Sampling design

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In the theory of finite population sampling, a sampling design specifies for every possible sample its probability of being drawn.

Mathematical formulation[edit]

Mathematically, a sampling design is denoted by the function P(S) which gives the probability of drawing a sample S.

An example of a sampling design[edit]

During Bernoulli sampling, P(S) is given by

 P(S) = q^{N_\text{sample}(S)} \times (1-q)^{(N_\text{pop} - N_\text{sample}(S))}

where for each element q is the probability of being included in the sample and N_\text{sample}(S) is the total number of elements in the sample S and N_\text{pop} is the total number of elements in the population (before sampling commenced).

Sample design for managerial research[edit]

In business research, companies must often generate samples of customers, clients, employees, and so forth to gather their opinions. Sample design is also a critical component of marketing research and employee research for many organizations. During sample design, firms must answer questions such as: - What is the relevant population, sampling frame, and sampling unit? - What is the appropriate margin of error that should be achieved? - How should sampling error and non-sampling error be assessed and balanced?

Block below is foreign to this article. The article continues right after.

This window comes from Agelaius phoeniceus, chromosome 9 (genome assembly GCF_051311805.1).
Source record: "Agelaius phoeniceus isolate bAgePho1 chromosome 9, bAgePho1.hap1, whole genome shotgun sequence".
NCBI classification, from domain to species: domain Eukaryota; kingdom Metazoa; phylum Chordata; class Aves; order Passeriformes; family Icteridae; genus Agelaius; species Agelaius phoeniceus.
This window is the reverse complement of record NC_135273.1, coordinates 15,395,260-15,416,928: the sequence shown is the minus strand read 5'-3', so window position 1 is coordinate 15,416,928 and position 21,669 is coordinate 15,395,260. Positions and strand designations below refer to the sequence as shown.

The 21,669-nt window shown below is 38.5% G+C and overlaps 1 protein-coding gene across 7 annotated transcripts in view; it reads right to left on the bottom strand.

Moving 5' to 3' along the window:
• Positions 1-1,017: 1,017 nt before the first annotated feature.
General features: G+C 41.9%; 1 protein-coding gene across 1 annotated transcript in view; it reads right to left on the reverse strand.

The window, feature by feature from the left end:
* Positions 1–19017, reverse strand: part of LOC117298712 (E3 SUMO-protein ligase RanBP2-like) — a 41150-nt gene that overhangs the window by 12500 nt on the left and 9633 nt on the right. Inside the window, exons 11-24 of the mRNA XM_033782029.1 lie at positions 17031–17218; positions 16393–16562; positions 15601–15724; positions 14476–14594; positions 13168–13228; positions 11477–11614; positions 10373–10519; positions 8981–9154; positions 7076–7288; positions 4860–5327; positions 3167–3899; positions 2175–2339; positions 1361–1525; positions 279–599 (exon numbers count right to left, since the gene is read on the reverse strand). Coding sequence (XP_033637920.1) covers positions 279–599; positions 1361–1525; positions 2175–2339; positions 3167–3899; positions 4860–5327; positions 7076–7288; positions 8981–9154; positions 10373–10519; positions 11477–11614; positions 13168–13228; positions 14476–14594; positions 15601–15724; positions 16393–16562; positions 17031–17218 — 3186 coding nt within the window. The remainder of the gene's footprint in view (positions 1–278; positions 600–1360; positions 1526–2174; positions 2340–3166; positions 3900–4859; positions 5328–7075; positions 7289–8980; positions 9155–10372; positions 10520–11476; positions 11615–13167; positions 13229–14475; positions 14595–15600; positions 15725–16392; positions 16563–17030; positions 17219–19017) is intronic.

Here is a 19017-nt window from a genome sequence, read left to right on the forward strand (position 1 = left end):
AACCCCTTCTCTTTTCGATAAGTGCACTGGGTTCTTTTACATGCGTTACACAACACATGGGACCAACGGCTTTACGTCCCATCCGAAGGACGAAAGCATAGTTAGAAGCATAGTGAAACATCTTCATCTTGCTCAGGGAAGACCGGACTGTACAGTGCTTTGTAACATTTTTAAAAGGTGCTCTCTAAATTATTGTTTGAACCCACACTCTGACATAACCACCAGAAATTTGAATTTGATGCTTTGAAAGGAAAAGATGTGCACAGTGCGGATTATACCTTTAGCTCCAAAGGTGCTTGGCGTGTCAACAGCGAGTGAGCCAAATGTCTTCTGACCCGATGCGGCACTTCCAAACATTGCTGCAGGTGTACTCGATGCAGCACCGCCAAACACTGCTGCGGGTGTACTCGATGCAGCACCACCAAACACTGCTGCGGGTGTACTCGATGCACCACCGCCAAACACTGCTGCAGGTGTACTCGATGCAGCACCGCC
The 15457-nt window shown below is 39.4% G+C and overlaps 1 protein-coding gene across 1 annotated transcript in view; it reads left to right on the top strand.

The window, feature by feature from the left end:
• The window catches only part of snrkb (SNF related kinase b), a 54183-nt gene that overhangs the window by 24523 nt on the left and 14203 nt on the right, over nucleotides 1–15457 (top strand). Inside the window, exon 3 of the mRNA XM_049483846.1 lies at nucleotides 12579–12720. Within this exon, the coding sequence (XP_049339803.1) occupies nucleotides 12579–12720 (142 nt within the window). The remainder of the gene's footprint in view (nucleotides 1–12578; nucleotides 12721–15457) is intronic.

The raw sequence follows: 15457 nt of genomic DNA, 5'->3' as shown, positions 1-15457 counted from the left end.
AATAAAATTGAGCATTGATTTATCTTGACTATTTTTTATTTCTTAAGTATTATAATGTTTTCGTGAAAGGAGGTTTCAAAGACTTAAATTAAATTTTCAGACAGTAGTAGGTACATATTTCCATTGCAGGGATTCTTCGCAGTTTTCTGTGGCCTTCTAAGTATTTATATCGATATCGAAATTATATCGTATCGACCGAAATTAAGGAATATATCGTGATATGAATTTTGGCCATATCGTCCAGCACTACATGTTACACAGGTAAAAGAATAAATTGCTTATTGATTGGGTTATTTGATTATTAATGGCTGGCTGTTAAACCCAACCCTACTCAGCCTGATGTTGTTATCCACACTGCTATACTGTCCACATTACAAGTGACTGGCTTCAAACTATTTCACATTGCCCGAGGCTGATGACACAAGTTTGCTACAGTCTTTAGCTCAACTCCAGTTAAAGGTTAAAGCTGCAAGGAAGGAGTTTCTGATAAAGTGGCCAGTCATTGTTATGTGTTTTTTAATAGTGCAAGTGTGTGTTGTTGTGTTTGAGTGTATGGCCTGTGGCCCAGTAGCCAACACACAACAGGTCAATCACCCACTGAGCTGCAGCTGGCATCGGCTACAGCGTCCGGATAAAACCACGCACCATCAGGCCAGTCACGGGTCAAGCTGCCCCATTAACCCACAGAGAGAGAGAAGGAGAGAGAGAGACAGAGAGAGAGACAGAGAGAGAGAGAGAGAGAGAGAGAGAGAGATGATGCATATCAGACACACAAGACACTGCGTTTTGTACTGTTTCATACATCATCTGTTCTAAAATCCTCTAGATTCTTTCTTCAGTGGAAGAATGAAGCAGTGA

These issues require careful consideration, and good commentaries are provided in several sources.[1][2][3]

See also[edit]

Further reading[edit]

  • Sarndal, Swenson, and Wretman (1992), Model Assisted Survey Sampling, Springer-Verlag, ISBN 0-387-40620-4


  1. ^ Mittal, Vikas, Sample Design for Customer-Focused Research (July 30, 2015). Available at SSRN:
  2. ^ Salant, Priscilla, I. Dillman, and A. Don. How to conduct your own survey. No. 300.723 S3.. 1994.
  3. ^ Hansen, Morris H., William N. Hurwitz, and William G. Madow. "Sample Survey Methods and Theory." (1953).